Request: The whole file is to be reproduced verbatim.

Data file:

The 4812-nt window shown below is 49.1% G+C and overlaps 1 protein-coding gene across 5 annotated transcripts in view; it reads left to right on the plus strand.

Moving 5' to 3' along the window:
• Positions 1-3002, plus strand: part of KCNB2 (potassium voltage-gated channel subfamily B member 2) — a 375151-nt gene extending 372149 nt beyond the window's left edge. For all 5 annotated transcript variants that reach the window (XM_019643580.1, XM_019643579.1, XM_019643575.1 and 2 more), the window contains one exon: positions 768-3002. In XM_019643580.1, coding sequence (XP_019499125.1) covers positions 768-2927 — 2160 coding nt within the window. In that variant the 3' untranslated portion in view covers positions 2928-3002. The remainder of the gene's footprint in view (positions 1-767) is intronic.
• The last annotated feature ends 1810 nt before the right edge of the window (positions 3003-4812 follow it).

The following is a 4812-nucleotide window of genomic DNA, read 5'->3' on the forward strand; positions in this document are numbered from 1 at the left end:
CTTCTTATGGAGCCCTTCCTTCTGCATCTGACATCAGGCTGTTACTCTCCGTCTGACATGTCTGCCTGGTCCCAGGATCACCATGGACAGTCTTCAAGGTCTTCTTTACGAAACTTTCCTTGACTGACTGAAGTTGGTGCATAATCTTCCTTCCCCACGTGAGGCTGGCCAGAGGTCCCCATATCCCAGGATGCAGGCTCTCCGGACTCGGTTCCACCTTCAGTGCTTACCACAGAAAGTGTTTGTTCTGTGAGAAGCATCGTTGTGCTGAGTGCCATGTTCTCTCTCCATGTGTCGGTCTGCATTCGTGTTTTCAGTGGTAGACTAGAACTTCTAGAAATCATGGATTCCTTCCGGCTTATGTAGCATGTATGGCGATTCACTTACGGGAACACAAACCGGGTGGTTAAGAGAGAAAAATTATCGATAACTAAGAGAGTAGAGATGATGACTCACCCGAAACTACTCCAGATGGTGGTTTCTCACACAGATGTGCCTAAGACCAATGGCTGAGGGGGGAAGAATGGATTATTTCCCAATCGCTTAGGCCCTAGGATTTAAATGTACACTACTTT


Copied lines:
The 4812-nt window shown below is 49.1% G+C and overlaps 1 protein-coding gene across 5 annotated transcripts in view; it reads left to right on the plus strand.

Moving 5' to 3' along the window:
• Positions 1-3002, plus strand: part of KCNB2 (potassium voltage-gated channel subfamily B member 2) — a 375151-nt gene extending 372149 nt beyond the window's left edge. For all 5 annotated transcript variants that reach the window (XM_019643580.1, XM_019643579.1, XM_019643575.1 and 2 more), the window contains one exon: positions 768-3002. In XM_019643580.1, coding sequence (XP_019499125.1) covers positions 768-2927 — 2160 coding nt within the window. In that variant the 3' untranslated portion in view covers positions 2928-3002. The remainder of the gene's footprint in view (positions 1-767) is intronic.
• The last annotated feature ends 1810 nt before the right edge of the window (positions 3003-4812 follow it).

The following is a 4812-nucleotide window of genomic DNA, read 5'->3' on the forward strand; positions in this document are numbered from 1 at the left end:
CTTCTTATGGAGCCCTTCCTTCTGCATCTGACATCAGGCTGTTACTCTCCGTCTGACATGTCTGCCTGGTCCCAGGATCACCATGGACAGTCTTCAAGGTCTTCTTTACGAAACTTTCCTTGACTGACTGAAGTTGGTGCATAATCTTCCTTCCCCACGTGAGGCTGGCCAGAGGTCCCCATATCCCAGGATGCAGGCTCTCCGGACTCGGTTCCACCTTCAGTGCTTACCACAGAAAGTGTTTGTTCTGTGAGAAGCATCGTTGTGCTGAGTGCCATGTTCTCTCTCCATGTGTCGGTCTGCATTCGTGTTTTCAGTGGTAGACTAGAACTTCTAGAAATCATGGATTCCTTCCGGCTTATGTAGCATGTATGGCGATTCACTTACGGGAACACAAACCGGGTGGTTAAGAGAGAAAAATTATCGATAACTAAGAGAGTAGAGATGATGACTCACCCGAAACTACTCCAGATGGTGGTTTCTCACACAGATGTGCCTAAGACCAATGGCTGAGGGGGGAAGAATGGATTATTTCCCAATCGCTTAGGCCCTAGGATTTAAATGTACACTACTTT